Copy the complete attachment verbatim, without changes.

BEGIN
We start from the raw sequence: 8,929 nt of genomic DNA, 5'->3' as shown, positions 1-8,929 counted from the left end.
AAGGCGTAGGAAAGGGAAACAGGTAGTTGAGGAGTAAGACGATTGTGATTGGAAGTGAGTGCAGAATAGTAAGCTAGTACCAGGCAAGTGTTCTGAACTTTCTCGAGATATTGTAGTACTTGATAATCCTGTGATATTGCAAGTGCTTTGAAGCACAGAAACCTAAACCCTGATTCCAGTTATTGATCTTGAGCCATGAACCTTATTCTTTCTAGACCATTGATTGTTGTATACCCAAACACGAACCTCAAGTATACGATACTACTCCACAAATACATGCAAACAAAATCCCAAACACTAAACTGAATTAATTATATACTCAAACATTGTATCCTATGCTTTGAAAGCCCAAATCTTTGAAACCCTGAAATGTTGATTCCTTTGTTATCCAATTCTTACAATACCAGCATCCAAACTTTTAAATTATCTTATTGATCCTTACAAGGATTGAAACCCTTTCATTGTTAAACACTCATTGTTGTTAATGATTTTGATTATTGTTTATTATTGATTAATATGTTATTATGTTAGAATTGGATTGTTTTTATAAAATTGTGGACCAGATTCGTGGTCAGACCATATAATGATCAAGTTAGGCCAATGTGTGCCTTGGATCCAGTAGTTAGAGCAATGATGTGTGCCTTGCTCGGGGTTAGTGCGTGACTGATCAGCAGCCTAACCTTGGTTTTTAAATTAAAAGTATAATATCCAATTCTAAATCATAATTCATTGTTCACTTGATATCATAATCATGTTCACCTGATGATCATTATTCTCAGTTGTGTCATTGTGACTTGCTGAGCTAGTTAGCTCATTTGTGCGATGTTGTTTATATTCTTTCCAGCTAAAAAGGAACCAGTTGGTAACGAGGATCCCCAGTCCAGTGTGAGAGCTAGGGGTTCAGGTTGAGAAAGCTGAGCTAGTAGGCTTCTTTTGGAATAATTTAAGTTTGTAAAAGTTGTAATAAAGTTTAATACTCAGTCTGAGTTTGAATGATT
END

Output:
We start from the raw sequence: 8,929 nt of genomic DNA, 5'->3' as shown, positions 1-8,929 counted from the left end.
AAGGCGTAGGAAAGGGAAACAGGTAGTTGAGGAGTAAGACGATTGTGATTGGAAGTGAGTGCAGAATAGTAAGCTAGTACCAGGCAAGTGTTCTGAACTTTCTCGAGATATTGTAGTACTTGATAATCCTGTGATATTGCAAGTGCTTTGAAGCACAGAAACCTAAACCCTGATTCCAGTTATTGATCTTGAGCCATGAACCTTATTCTTTCTAGACCATTGATTGTTGTATACCCAAACACGAACCTCAAGTATACGATACTACTCCACAAATACATGCAAACAAAATCCCAAACACTAAACTGAATTAATTATATACTCAAACATTGTATCCTATGCTTTGAAAGCCCAAATCTTTGAAACCCTGAAATGTTGATTCCTTTGTTATCCAATTCTTACAATACCAGCATCCAAACTTTTAAATTATCTTATTGATCCTTACAAGGATTGAAACCCTTTCATTGTTAAACACTCATTGTTGTTAATGATTTTGATTATTGTTTATTATTGATTAATATGTTATTATGTTAGAATTGGATTGTTTTTATAAAATTGTGGACCAGATTCGTGGTCAGACCATATAATGATCAAGTTAGGCCAATGTGTGCCTTGGATCCAGTAGTTAGAGCAATGATGTGTGCCTTGCTCGGGGTTAGTGCGTGACTGATCAGCAGCCTAACCTTGGTTTTTAAATTAAAAGTATAATATCCAATTCTAAATCATAATTCATTGTTCACTTGATATCATAATCATGTTCACCTGATGATCATTATTCTCAGTTGTGTCATTGTGACTTGCTGAGCTAGTTAGCTCATTTGTGCGATGTTGTTTATATTCTTTCCAGCTAAAAAGGAACCAGTTGGTAACGAGGATCCCCAGTCCAGTGTGAGAGCTAGGGGTTCAGGTTGAGAAAGCTGAGCTAGTAGGCTTCTTTTGGAATAATTTAAGTTTGTAAAAGTTGTAATAAAGTTTAATACTCAGTCTGAGTTTGAATGATT